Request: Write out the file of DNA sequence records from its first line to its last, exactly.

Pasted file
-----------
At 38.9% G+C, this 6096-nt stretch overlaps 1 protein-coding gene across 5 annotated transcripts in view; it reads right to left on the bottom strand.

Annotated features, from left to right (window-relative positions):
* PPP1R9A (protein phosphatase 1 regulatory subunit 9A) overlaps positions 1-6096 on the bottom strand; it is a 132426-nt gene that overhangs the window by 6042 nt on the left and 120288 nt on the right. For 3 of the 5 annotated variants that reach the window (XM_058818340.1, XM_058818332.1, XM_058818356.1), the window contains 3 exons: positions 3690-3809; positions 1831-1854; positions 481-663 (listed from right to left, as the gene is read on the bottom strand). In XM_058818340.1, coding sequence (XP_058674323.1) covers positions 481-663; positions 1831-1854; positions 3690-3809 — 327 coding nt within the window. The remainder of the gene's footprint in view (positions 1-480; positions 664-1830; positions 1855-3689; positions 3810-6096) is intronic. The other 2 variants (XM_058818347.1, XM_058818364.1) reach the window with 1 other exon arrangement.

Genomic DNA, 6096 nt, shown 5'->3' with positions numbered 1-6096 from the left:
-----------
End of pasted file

At 38.9% G+C, this 6096-nt stretch overlaps 1 protein-coding gene across 5 annotated transcripts in view; it reads right to left on the bottom strand.

Annotated features, from left to right (window-relative positions):
* PPP1R9A (protein phosphatase 1 regulatory subunit 9A) overlaps positions 1-6096 on the bottom strand; it is a 132426-nt gene that overhangs the window by 6042 nt on the left and 120288 nt on the right. For 3 of the 5 annotated variants that reach the window (XM_058818340.1, XM_058818332.1, XM_058818356.1), the window contains 3 exons: positions 3690-3809; positions 1831-1854; positions 481-663 (listed from right to left, as the gene is read on the bottom strand). In XM_058818340.1, coding sequence (XP_058674323.1) covers positions 481-663; positions 1831-1854; positions 3690-3809 — 327 coding nt within the window. The remainder of the gene's footprint in view (positions 1-480; positions 664-1830; positions 1855-3689; positions 3810-6096) is intronic. The other 2 variants (XM_058818347.1, XM_058818364.1) reach the window with 1 other exon arrangement.

Genomic DNA, 6096 nt, shown 5'->3' with positions numbered 1-6096 from the left: